Category Archives: Standards of review

OH6: SW with nighttime search authorization can be executed in daytime, too

A search warrant with a nighttime search authorization can be executed in the daytime, too. State v. Flores, 2018-Ohio-3980, 2018 Ohio App. LEXIS 4307 (6th Dist. Oct. 1, 2018) [Daytime warrant execution is just safer. That’s why there’s a high … Continue reading

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LA1: Changing suppression issue on appeal from lack of PC to arrest to an unreasonable search is waiver of the issue

Defendant’s motion changed from probable cause to arrest to whether there was an unreasonable search and seizure between the suppression hearing and the appeal. Thus, the issue for appeal wasn’t presented to the trial court, so it’s not preserved for … Continue reading

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CA7: Considering that SWs are entitled to deference, the strong inference here doesn’t have to be proved

In a child pornography starting as a fake child enticement case: “Scott assumes that on appeal we will make an independent (de novo) assessment of probable cause, ignoring the state judge’s finding. We will not. The decision of the judge … Continue reading

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OH7: State can’t raise alternative argument on appeal not presented to trial court

Defendant’s traffic stop was unreasonable because there was no objective, let alone good faith, basis for the stop. There were conflicting traffic signs at the intersection, but they didn’t apply to appellant in his lane. Also, the state could not … Continue reading

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GA: SW obviates need to follow the hearing provisions of the Georgia Animal Protection Act which has provision for impoundment and return of animals seized under the Act

The Georgia Animal Protection Act has provision for impoundment and return of animals seized by the state. When a search warrant is used, as here, that provision doesn’t apply. Bramblett v. Habersham County, 2018 Ga. App. LEXIS 399 (June 21, … Continue reading

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CA7: “This is a hornbook example of how to waive an argument on appeal.”

“This is a hornbook example of how to waive an argument on appeal.” The search issue presented on appeal was never presented to the trial court. “[P]arties cannot conjure up brand new legal theories on appeal like this. Failing to … Continue reading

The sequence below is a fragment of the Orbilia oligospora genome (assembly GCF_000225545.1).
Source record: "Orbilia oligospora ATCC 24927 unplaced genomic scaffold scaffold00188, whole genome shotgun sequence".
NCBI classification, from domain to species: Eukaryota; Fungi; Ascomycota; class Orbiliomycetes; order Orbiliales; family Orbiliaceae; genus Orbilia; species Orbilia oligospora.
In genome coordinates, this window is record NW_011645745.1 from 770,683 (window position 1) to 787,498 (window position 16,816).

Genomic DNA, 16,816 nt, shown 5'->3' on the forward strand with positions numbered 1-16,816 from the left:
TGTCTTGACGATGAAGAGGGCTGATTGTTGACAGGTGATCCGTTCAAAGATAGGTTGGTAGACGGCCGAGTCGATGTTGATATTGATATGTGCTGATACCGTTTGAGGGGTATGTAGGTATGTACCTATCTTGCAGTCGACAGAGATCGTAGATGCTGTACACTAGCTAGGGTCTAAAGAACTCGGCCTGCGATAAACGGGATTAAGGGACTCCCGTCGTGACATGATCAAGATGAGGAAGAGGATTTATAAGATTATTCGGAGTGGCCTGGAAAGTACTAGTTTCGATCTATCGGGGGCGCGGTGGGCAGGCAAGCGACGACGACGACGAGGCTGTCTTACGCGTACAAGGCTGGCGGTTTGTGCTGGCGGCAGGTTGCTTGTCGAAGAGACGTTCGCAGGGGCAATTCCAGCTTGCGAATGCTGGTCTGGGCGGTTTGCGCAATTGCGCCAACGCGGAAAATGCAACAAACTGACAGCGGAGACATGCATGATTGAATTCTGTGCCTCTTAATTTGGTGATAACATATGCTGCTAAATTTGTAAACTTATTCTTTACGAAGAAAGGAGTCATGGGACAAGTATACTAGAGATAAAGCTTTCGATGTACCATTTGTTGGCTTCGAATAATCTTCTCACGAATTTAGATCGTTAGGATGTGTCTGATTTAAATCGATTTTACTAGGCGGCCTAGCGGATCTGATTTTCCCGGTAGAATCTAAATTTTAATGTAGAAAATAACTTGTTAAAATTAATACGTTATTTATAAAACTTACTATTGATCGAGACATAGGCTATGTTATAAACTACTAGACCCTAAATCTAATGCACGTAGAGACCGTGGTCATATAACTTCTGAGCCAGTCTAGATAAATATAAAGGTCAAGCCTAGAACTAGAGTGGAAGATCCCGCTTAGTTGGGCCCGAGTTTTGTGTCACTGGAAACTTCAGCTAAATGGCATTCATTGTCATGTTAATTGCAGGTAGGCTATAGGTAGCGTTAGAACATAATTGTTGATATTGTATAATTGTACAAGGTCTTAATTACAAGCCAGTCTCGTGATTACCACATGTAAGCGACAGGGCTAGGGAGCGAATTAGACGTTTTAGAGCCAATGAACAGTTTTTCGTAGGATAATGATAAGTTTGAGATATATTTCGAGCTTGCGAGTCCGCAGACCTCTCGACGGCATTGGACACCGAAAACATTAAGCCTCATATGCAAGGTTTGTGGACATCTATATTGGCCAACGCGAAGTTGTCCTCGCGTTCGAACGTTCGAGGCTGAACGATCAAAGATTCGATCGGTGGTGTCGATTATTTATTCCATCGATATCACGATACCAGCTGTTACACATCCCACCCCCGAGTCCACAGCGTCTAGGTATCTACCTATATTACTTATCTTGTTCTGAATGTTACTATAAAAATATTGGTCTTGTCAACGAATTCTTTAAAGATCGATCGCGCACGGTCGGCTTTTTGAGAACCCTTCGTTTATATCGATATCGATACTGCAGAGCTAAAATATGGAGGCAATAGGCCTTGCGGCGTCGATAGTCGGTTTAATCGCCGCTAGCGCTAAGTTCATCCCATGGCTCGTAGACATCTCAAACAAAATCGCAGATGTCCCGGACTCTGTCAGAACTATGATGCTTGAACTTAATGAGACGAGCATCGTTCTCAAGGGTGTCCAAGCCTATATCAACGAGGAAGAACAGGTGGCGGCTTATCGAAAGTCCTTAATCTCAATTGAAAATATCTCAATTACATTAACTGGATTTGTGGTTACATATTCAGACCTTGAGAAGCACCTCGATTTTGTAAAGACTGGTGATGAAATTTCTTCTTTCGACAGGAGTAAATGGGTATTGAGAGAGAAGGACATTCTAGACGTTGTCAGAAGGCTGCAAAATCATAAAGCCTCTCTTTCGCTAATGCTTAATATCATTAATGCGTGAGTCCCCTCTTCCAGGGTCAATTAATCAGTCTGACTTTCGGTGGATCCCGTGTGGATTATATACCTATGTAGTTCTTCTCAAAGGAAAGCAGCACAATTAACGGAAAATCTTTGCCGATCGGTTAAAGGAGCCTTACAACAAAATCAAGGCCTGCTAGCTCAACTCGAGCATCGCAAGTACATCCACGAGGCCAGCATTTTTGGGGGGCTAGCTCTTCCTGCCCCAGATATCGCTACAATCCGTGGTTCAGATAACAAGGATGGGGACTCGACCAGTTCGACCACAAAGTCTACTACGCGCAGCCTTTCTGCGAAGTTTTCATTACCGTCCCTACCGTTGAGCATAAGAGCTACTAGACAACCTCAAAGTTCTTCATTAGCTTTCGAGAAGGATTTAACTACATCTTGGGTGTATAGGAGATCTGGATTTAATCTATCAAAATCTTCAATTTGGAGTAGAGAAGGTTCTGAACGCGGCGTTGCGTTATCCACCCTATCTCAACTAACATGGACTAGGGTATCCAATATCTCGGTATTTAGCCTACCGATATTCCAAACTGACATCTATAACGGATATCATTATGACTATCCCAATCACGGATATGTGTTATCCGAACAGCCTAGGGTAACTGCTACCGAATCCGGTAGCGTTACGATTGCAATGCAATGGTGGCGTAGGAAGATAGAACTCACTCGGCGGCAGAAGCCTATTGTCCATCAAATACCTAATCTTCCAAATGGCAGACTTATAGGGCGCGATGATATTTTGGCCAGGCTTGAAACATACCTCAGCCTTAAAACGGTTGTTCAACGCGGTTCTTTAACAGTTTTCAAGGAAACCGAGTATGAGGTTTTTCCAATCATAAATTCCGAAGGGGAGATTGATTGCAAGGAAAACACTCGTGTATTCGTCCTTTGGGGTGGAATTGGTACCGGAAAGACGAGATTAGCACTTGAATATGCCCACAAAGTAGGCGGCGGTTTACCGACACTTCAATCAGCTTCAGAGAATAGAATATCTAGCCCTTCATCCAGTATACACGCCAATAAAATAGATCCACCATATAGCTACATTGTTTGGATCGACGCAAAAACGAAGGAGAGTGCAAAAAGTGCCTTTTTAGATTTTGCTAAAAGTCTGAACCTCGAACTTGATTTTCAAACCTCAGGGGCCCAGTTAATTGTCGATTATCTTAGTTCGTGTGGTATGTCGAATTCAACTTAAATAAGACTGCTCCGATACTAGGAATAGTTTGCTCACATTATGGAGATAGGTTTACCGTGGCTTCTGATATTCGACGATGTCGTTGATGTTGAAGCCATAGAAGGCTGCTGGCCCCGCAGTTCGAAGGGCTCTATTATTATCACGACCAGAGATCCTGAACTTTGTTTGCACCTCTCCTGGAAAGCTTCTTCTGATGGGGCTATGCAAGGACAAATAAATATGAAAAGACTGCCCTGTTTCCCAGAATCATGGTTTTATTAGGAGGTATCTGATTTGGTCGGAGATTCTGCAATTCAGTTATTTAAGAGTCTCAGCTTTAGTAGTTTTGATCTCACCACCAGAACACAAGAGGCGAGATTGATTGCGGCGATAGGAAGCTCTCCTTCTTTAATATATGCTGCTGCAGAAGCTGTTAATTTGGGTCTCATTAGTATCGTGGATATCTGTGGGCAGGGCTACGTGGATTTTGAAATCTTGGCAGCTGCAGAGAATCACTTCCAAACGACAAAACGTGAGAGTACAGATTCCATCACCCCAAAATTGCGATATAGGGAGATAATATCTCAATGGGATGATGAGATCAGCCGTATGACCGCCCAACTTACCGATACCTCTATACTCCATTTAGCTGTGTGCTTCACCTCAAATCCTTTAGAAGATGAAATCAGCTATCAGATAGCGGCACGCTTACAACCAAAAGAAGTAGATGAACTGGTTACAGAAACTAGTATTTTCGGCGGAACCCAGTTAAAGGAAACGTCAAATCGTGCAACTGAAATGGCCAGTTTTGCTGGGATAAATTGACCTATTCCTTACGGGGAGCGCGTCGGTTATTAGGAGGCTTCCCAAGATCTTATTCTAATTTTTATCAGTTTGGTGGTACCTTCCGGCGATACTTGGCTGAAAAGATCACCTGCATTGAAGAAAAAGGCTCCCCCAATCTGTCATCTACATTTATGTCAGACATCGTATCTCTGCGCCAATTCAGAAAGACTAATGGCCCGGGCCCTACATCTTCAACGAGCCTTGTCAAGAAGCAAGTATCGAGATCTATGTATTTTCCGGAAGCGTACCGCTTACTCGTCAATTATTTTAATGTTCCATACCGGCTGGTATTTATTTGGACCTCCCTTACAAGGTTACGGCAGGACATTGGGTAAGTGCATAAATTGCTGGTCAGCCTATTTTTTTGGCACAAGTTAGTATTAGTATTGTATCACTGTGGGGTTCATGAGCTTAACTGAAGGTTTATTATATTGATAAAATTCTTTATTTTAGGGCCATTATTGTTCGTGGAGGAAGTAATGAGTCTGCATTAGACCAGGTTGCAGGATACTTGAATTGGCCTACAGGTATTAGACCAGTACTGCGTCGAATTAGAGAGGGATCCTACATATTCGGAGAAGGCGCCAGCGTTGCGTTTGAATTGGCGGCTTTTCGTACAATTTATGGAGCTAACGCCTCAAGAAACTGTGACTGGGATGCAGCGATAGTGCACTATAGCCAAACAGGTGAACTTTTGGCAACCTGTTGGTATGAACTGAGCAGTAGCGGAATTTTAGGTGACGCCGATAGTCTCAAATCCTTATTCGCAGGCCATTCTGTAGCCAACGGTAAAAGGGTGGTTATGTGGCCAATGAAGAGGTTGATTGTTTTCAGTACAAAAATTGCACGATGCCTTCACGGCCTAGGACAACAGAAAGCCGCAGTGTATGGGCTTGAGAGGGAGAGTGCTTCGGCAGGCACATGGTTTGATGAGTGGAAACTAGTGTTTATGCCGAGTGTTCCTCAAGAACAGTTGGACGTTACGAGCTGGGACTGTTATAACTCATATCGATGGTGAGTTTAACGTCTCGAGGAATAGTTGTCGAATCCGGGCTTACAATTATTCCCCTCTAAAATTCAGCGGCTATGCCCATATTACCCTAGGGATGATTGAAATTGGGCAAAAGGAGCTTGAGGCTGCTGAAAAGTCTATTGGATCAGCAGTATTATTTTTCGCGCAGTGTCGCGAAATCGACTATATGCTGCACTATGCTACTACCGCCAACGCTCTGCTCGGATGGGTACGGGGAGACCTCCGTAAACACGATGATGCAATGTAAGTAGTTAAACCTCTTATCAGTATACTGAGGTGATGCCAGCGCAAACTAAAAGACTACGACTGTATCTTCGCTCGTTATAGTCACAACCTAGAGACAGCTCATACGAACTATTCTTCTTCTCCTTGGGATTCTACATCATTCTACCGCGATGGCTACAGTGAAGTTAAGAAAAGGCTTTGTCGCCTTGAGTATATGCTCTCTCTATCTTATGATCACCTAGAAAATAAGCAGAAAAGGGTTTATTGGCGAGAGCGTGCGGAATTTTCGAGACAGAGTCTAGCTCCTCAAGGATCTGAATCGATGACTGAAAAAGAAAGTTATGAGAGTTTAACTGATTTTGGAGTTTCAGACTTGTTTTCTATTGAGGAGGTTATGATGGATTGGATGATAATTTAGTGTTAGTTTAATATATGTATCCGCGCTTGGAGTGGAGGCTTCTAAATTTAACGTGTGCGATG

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MO: Recording def’s conversation with attorney in police station interview room violated 6A and privilege; mandamus granted against unsealing

Defendant’s attorney met him at the police station to confer, and they put them in an interview room which recorded their meeting. The trial court appointed a special master to review it. The recording violated defendant’s attorney-client privilege and right … Continue reading

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OH6: Challenge to credibility of one witness at suppression hearing wasn’t the PC challenge made on appeal

A challenge in the trial court that one of the officers wasn’t credible isn’t the same argument as there being a failure of probable cause. Therefore, the probable cause issue hasn’t been preserved. State v. Gibbs, 2018-Ohio-1549, 2018 Ohio App. … Continue reading

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OR: State’s inventory argument wasn’t presented during the suppression hearing, so it’s waived

The state’s inventory argument was not presented during the suppression hearing, and it can’t rely on that argument on appeal. State v. Steele, 290 Ore. App. 675, 2018 Ore. App. LEXIS 41 (Mar. 7, 2018). By letting the CI into … Continue reading

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E.D.N.C.: Mere disagreement with state court conclusion on 4A claim doesn’t overcome Stone v. Powell bar

Defendant litigated his search in state court and lost in the trial court and on appeal. He filed a habeas petition. “Petitioner’s disagreement with the ultimate disposition of his Fourth Amendment claim does not indicate he was not given a … Continue reading

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CA9: Pro se ptf’s allegation that the officers “beat the crap out of” him was not too vague and conclusory to support an excessive force claim

“[T]he allegation that the officers ‘beat the crap out of’ plaintiff was [not] too vague and conclusory to support a legally cognizable claim. The panel held that plaintiff’s use of a colloquial, shorthand phrase made plain that he was alleging … Continue reading

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MA: Alternative inference to facts not drawn by hearing judge doesn’t permit reversal

An alternative interpretation of a witness’s testimony at a suppression hearing not drawn by the judge hearing the motion doesn’t permit reversal. Commonwealth v. Gonzalez, 2018 Mass. App. LEXIS 28 (Mar. 12, 2018).* Plaintiff’s complaint against a judge for an … Continue reading

Posted in Ineffective assistance, Standards of review | Comments Off on MA: Alternative inference to facts not drawn by hearing judge doesn’t permit reversal